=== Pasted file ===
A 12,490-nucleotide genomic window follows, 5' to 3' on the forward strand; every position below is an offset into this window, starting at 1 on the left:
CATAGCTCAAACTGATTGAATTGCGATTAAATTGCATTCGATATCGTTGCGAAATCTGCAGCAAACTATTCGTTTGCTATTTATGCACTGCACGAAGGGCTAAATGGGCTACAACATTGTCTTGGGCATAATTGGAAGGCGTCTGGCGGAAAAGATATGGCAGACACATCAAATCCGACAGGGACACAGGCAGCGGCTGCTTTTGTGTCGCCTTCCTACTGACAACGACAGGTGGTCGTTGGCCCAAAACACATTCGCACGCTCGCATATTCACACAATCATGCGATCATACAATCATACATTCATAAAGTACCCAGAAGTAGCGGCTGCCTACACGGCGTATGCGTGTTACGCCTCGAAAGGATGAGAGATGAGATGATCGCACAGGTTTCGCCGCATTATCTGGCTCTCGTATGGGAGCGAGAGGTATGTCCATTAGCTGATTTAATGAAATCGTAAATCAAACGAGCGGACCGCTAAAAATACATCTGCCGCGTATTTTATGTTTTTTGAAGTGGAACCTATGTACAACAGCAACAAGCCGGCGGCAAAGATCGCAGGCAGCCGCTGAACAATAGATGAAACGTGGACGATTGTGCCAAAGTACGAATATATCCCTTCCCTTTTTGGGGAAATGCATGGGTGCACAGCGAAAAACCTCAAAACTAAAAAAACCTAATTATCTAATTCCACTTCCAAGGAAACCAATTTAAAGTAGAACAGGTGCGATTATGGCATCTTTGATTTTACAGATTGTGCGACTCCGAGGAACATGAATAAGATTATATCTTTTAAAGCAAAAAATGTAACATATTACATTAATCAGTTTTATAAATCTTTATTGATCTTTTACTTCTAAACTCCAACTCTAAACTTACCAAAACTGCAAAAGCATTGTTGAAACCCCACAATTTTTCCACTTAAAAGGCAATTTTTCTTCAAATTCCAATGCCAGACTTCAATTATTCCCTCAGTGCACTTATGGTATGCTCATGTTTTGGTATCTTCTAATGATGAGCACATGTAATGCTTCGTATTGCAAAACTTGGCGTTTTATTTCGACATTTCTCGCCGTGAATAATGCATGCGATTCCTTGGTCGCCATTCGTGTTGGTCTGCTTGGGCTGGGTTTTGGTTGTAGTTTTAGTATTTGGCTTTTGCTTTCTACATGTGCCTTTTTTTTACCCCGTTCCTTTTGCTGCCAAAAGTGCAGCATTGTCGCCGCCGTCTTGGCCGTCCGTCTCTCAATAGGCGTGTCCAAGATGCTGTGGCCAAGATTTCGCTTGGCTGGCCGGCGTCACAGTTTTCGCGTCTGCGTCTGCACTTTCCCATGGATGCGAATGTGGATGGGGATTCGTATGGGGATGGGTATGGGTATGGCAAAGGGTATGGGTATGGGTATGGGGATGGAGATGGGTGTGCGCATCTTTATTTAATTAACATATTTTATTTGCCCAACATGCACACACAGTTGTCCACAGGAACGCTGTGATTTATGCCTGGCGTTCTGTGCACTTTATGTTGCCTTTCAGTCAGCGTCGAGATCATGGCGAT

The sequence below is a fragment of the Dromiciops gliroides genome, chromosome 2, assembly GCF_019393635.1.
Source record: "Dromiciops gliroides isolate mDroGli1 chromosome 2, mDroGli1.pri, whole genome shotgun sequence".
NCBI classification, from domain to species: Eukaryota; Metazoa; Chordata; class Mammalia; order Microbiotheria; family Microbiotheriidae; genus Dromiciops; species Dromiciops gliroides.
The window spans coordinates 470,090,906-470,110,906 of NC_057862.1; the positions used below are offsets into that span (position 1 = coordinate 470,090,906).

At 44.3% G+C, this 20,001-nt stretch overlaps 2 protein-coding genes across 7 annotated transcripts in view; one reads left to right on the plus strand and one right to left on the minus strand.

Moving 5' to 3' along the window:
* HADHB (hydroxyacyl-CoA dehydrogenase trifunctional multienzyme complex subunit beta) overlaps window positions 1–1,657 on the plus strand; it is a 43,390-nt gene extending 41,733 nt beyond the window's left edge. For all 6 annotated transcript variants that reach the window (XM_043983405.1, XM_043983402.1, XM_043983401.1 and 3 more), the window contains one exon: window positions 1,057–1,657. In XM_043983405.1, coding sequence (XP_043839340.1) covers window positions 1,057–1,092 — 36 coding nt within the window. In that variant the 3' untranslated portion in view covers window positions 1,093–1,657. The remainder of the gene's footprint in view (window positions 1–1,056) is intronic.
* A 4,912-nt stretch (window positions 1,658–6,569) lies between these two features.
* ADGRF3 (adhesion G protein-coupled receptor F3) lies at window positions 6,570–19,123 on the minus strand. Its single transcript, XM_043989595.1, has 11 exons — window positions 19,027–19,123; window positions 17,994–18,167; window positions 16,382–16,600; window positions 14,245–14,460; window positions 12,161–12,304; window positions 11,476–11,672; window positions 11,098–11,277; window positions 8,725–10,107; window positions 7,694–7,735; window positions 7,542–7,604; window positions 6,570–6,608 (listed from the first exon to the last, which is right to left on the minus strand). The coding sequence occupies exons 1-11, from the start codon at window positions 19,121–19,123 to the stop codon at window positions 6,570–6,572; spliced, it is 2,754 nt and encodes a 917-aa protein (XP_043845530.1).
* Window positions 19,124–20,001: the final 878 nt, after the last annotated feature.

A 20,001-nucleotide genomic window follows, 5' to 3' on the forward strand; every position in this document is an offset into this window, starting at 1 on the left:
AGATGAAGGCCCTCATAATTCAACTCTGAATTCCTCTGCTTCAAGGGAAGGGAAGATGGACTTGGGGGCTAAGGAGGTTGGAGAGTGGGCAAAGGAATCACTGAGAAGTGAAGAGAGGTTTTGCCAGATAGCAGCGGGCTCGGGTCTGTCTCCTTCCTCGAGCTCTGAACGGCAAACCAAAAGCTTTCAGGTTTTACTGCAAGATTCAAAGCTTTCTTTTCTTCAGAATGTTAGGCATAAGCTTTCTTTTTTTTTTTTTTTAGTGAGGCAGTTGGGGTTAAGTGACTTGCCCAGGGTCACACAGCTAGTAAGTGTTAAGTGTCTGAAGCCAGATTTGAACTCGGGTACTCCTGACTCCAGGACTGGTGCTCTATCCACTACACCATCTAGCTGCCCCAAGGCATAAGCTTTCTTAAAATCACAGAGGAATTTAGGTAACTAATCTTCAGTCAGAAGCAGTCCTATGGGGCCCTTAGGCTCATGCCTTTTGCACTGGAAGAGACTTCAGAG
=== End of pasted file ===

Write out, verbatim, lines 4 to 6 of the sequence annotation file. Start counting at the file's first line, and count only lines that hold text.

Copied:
Source record: "Dromiciops gliroides isolate mDroGli1 chromosome 2, mDroGli1.pri, whole genome shotgun sequence".
NCBI classification, from domain to species: Eukaryota; Metazoa; Chordata; class Mammalia; order Microbiotheria; family Microbiotheriidae; genus Dromiciops; species Dromiciops gliroides.
The window spans coordinates 470,090,906-470,110,906 of NC_057862.1; the positions used below are offsets into that span (position 1 = coordinate 470,090,906).